ABSTRACT: Infrapopliteal chronic total occlusion (CTO) lesions remain to be technically challenging for endovascular therapy. The complexity of intervention demands access, techniques, and devices for revascularization that are uncommon. This case report presents a patient with calcified infrapopliteal CTO with critical limb ischemia that was successfully crossed using a CTO catheter.
VASCULAR DISEASE MANAGEMENT 2013:10(3):E56-E58
An 82-year-old male with history of hypertension, dyslipidemia, and chronic venous insufficiency presented with a nonhealing right heel ulcer and critical limb ischemia (CLI). Physical examination was unremarkable except for a well-demarcated 1-cm erythematous ulceration at the right heel without drainage and mild tenderness on palpation. Pedal pulses were nonpalpable in the right foot, but the dorsalis pedis pulse was present on Doppler. Ankle Brachial Index (ABI) measurement revealed an abnormal result of 0.65 in the right lower extremity compared to 0.95 in the left. Subsequent diagnostic peripheral angiography confirmed a severely diseased anterior tibial (AT) artery with distal tibioperoneal trunk (TPT) 100%occlusion (Figure 1) with faint reconstitution of the peroneal and posterior tibial (PT) arteries via collaterals.
In the setting of CLI with a nonhealing ulcer in the corresponding angiosome, an endovascular intervention of the right TPT occlusion was pursued. A TruePath CTO Device catheter (Boston Scientific) was advanced across the occlusion into the distal peroneal artery (Figure 2). Subsequent angiogram confirmed intraluminal position of the distal wire in the peroneal artery (Figure 3).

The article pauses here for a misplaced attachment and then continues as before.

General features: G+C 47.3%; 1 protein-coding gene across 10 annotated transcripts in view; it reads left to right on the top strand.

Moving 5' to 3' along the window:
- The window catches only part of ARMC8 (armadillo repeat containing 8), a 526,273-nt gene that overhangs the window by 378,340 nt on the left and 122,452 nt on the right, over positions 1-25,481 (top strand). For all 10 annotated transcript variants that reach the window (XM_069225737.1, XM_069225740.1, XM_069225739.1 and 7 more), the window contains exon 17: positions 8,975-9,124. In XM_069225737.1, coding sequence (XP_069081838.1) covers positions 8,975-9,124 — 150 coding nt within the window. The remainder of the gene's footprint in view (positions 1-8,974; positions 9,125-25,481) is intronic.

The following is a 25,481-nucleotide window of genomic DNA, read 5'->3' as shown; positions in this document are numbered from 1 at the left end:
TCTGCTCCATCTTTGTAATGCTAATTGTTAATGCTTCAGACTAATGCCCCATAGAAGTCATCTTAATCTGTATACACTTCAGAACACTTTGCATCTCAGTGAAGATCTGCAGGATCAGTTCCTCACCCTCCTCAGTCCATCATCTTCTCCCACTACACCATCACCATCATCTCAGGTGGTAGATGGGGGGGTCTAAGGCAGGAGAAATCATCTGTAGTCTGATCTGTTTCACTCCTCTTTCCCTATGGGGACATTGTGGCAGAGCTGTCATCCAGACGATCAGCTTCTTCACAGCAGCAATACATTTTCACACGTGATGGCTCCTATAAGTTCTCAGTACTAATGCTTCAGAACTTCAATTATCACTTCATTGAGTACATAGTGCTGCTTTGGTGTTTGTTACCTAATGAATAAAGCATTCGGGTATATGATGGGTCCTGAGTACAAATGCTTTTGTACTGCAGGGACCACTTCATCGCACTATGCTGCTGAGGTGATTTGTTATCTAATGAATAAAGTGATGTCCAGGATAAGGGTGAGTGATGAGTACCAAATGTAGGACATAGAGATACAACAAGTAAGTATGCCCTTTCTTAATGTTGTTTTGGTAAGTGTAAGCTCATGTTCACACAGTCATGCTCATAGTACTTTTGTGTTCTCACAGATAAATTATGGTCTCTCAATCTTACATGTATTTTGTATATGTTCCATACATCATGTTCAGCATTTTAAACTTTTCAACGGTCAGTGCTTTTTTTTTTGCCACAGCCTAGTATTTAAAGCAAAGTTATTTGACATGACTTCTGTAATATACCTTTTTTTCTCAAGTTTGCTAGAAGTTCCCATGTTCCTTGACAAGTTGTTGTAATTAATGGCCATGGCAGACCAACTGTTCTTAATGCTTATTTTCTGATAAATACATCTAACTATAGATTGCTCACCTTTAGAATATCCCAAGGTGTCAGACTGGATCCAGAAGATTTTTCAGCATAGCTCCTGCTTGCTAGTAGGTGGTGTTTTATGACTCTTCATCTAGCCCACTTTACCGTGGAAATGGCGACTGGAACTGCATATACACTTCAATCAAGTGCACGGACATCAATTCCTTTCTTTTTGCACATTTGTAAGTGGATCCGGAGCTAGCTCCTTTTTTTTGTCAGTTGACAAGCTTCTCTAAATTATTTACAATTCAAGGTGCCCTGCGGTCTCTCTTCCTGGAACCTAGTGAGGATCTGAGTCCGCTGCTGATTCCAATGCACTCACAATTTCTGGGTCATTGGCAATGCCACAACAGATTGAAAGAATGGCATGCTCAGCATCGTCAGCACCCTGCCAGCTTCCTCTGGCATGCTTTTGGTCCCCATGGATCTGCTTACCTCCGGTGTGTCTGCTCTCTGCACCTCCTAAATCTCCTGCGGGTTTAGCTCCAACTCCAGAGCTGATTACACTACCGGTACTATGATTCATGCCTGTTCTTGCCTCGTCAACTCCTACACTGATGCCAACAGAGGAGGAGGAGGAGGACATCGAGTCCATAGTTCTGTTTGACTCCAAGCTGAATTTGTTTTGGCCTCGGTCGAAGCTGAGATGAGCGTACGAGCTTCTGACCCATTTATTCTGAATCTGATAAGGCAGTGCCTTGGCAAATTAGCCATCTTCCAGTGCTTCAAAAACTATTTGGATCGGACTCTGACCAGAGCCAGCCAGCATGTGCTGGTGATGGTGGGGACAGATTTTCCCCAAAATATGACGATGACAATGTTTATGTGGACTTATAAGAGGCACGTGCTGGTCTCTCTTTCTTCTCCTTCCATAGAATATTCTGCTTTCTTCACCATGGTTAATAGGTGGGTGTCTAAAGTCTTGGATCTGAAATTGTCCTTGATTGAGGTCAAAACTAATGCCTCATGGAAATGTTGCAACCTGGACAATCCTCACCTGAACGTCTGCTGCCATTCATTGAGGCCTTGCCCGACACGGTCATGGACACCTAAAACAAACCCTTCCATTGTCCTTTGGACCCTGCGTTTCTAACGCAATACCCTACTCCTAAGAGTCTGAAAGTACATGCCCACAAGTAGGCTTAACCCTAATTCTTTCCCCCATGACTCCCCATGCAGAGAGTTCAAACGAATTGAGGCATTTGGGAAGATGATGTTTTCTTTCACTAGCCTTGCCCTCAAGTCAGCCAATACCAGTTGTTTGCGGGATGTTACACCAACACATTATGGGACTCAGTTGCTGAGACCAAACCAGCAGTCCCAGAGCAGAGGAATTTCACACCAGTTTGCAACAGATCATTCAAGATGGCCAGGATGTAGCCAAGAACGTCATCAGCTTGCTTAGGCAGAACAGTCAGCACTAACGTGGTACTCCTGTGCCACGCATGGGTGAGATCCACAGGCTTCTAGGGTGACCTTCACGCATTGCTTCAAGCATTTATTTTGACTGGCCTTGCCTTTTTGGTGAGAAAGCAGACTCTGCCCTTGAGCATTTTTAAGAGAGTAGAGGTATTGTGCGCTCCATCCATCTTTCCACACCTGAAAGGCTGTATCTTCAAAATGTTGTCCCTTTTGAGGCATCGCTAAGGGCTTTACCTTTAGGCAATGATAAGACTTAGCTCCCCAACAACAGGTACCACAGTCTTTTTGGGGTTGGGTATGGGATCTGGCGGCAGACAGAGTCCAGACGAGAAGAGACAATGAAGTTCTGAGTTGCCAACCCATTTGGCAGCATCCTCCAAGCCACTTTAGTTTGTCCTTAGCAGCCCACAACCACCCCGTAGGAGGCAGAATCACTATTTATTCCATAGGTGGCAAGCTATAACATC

A second wire was then advanced into the PT artery and balloon angioplasty performed of the PT and peroneal arteries using a Coyote 2 x 220 mm balloon (Boston Scientific) with good angiographic result and brisk 2-vessel runoff into the right foot (Figure 4). The patient was discharged home the following day and returned for follow-up in 4 weeks with no residual symptoms, a completely healed ulcer, and improved ABI of 1.34.
Peripheral arterial disease (PAD) affects an estimated 8 million to 12 million Americans.1 Advancing age, diabetes, and kidney disease increase the risk of intra-arterial calcification and PAD.2 Intra-arterial calcium distribution has been observed to be disproportionate, with only 10% suprainguinal and 90% infrainguinal; and 75% of the infrainguinal calcium resides in the infrapopliteal vessels.3 Patients with CLI typically present anatomically with infrapopliteal calcific CTOs. Revascularization of CTOs, specifically infrapopliteal lesions, requires use of uncommon access, techniques, and devices for successful crossing and recanalization.2